Philipp's Technical Wiki

The 16 Hour Product

On a quest to build financially successful products end-to-end in 16 hours. I call this build power. 🏗💪

Why not 24 hours? 8 to sleep. 🛌 Why 16 hours then?

At its simplest I believe there are:

  1. people,
  2. outcomes they want.

If you can help them accomplish those emotional+functional outcomes in a significantly better way you will be rewarded. Concretely you can make something faster, take less effort, be more pleasurable, or be possible at all. The more important the outcome is to them and the more significant your help accomplishing it, the more they’ll reward you with their money or time.

Motivation

In my opinion two types of clear-cut opportunities in entrepreneurship are:

1. Easy to build, hard to find

People dissatisfied with their ability to accomplish an important outcome. It wouldn’t be particularly hard for a good team to create a solution and get paid. But no entrepreneur has discovered this opportunity yet. This is a findability problem. Here’s a bunch of examples. These don’t usually make a ton of money unless they are crazy counterintuitive like AirBnB and Facebook was.

2. Hard to build, hard to persuade

People satisfied with the tools they use to accomplish an important outcome. Using a recent scientific discovery allows building a solution to do it 10x better. You need to be living on the bleeding edge of the technology. This is Wozniak from Apple, Max Levchin from PayPal, and Hotmail co-founders if you read their story in “Founders At Work” by Jessica Livingston. Not only do you need to be damn good at applying your technical expertise in the right place, you need to prove to people how dissatisfied they should be with something they thought they were perfectly happy with.

My Plan

After spending 2.5 years on several MVPs in both #1 and #2, I am switching exclusively to #1 and only if I can do it in 16 hours. Of course there is a class of problems in #1 that would require 2 days, 1 week, 1 month, 3 months, and so on. That comes with uncertainty tolerance. As an engineer I find myself making excuses too often that I just need 1 more day… The reality so far has been 100% a lack of demand. I can find whether there is demand either in 1 day or 1 month. It seems to be Parkinson’s Law. Since inputs don’t equal outcomes here, I’d rather try as many tiny inputs as possible.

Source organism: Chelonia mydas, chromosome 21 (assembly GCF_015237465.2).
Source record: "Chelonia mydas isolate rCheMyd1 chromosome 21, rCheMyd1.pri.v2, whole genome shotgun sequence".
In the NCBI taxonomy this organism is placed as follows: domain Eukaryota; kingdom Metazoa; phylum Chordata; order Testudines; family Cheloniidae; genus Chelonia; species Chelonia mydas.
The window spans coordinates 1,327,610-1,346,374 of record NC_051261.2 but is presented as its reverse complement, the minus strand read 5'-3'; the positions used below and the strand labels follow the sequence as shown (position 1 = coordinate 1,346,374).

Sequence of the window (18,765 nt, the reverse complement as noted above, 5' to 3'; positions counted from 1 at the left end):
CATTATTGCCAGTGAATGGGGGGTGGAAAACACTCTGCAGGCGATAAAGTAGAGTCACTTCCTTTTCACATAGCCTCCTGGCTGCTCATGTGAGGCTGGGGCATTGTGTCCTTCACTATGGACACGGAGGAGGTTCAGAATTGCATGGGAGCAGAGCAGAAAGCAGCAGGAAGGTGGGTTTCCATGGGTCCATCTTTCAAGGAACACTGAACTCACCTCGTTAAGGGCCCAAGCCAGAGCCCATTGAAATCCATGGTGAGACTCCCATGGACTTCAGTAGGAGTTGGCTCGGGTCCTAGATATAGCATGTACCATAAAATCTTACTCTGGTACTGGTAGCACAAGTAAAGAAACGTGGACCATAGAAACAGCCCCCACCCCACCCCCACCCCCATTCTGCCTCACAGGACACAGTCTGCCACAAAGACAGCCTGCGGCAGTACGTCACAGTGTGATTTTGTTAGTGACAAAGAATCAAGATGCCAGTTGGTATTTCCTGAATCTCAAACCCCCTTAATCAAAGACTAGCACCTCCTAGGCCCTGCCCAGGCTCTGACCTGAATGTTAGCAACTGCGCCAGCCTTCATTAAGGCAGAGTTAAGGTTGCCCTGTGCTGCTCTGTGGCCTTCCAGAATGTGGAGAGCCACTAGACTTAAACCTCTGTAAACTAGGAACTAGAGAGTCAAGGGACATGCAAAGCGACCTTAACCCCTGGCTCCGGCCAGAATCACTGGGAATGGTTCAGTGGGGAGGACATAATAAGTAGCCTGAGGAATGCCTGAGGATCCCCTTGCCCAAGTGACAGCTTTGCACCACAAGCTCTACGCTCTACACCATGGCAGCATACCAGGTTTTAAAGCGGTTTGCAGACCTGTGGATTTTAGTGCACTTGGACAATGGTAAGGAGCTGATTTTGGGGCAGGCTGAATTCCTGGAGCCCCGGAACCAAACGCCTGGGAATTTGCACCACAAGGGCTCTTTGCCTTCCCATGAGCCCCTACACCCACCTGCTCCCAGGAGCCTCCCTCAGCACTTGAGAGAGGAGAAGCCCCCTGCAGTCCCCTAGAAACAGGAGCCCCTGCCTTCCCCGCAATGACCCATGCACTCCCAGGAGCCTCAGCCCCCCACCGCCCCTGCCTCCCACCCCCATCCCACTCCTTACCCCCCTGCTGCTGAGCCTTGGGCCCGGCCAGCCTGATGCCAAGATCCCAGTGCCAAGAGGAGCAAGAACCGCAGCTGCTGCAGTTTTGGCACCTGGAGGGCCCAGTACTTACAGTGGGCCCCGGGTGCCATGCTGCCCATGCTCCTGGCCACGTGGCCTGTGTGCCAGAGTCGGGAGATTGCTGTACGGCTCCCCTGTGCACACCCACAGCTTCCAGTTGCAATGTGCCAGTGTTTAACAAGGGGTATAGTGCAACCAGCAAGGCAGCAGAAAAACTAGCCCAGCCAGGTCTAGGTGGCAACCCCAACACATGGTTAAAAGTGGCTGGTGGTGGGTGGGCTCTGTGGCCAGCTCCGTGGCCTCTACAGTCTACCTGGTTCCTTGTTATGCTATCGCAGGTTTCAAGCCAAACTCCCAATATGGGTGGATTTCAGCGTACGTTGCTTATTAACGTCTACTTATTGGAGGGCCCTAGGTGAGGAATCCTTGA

Demand

To me, demand is roughly the inverse of how much accomplishing an important outcome sucks in some way. Whether there is true demand is the key uncertainty to resolve and I rather not wait more than 1 day to find out.

A lot of times I’ve heard it be called “risk”. I think this is misleading. I prefer using Frank H. Knight’s definition in “Risk, Uncertainty, and Profit” from 1921:

  1. risk is present when future events occur with measurable probability
  2. uncertainty is present when the likelihood of future events is indefinite or incalculable

When building an MVP you don’t know what % chance it has of generating revenue. Even if you have pre-orders in cash (we had $15k once) you might not actually generate revenue after you release. You only start having measurable risk once you can measure your e2e funnel of generating revenue through product usage. Until then you have pure uncertainty.

Build Power

Another common inner refrain I had was: “But Philipp, sure you can build the logic to do cool stuff in a day but getting a production ready product deployed takes more than that.” I’ve come to think of that as an excuse as well. Great, so I should optimize a system so it takes 0 seconds to create anything but value. Things are basically UIs/DBs/REST APIs. It’s the same process over and over and over again. Hence “build power”.

If you are interested to join me on either my technical or product journey, I have 2 Twitters since they don’t let you define “topics” or “facets” of what you tweet about:

Entrepreneurship Twitter

Tech/Nerd Twitter